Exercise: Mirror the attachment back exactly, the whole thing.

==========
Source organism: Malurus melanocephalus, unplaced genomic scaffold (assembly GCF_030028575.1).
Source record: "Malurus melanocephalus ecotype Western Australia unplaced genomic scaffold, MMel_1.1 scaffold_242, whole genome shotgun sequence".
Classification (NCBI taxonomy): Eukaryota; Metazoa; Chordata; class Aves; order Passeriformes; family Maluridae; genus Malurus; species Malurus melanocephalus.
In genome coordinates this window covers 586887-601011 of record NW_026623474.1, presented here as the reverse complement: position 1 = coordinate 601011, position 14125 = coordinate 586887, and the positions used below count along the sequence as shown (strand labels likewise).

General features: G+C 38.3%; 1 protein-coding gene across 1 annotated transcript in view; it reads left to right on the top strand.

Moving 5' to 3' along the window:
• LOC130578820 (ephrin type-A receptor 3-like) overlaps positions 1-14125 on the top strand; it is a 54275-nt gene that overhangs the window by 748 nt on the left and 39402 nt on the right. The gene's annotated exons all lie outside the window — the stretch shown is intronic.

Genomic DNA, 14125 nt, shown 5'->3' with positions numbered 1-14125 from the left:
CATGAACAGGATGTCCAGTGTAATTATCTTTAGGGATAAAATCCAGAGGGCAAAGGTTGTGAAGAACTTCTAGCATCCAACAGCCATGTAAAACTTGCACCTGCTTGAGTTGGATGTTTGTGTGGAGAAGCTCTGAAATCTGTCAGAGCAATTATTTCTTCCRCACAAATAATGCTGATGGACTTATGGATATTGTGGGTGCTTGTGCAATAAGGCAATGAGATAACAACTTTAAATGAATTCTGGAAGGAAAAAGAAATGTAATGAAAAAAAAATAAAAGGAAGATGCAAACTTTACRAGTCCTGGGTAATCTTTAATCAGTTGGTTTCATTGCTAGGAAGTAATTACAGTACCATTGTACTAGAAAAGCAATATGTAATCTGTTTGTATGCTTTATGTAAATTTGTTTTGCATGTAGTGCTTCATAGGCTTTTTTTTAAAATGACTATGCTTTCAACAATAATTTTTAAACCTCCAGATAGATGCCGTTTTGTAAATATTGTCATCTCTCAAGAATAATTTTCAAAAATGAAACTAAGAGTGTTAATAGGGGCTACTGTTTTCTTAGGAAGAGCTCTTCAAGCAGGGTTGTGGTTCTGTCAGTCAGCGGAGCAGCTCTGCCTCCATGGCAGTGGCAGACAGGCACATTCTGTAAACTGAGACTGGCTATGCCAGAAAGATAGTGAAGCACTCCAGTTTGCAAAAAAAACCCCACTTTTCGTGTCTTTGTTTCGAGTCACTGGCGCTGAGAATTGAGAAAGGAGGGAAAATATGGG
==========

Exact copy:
Source organism: Malurus melanocephalus, unplaced genomic scaffold (assembly GCF_030028575.1).
Source record: "Malurus melanocephalus ecotype Western Australia unplaced genomic scaffold, MMel_1.1 scaffold_242, whole genome shotgun sequence".
Classification (NCBI taxonomy): Eukaryota; Metazoa; Chordata; class Aves; order Passeriformes; family Maluridae; genus Malurus; species Malurus melanocephalus.
In genome coordinates this window covers 586887-601011 of record NW_026623474.1, presented here as the reverse complement: position 1 = coordinate 601011, position 14125 = coordinate 586887, and the positions used below count along the sequence as shown (strand labels likewise).

General features: G+C 38.3%; 1 protein-coding gene across 1 annotated transcript in view; it reads left to right on the top strand.

Moving 5' to 3' along the window:
• LOC130578820 (ephrin type-A receptor 3-like) overlaps positions 1-14125 on the top strand; it is a 54275-nt gene that overhangs the window by 748 nt on the left and 39402 nt on the right. The gene's annotated exons all lie outside the window — the stretch shown is intronic.

Genomic DNA, 14125 nt, shown 5'->3' with positions numbered 1-14125 from the left:
CATGAACAGGATGTCCAGTGTAATTATCTTTAGGGATAAAATCCAGAGGGCAAAGGTTGTGAAGAACTTCTAGCATCCAACAGCCATGTAAAACTTGCACCTGCTTGAGTTGGATGTTTGTGTGGAGAAGCTCTGAAATCTGTCAGAGCAATTATTTCTTCCRCACAAATAATGCTGATGGACTTATGGATATTGTGGGTGCTTGTGCAATAAGGCAATGAGATAACAACTTTAAATGAATTCTGGAAGGAAAAAGAAATGTAATGAAAAAAAAATAAAAGGAAGATGCAAACTTTACRAGTCCTGGGTAATCTTTAATCAGTTGGTTTCATTGCTAGGAAGTAATTACAGTACCATTGTACTAGAAAAGCAATATGTAATCTGTTTGTATGCTTTATGTAAATTTGTTTTGCATGTAGTGCTTCATAGGCTTTTTTTTAAAATGACTATGCTTTCAACAATAATTTTTAAACCTCCAGATAGATGCCGTTTTGTAAATATTGTCATCTCTCAAGAATAATTTTCAAAAATGAAACTAAGAGTGTTAATAGGGGCTACTGTTTTCTTAGGAAGAGCTCTTCAAGCAGGGTTGTGGTTCTGTCAGTCAGCGGAGCAGCTCTGCCTCCATGGCAGTGGCAGACAGGCACATTCTGTAAACTGAGACTGGCTATGCCAGAAAGATAGTGAAGCACTCCAGTTTGCAAAAAAAACCCCACTTTTCGTGTCTTTGTTTCGAGTCACTGGCGCTGAGAATTGAGAAAGGAGGGAAAATATGGG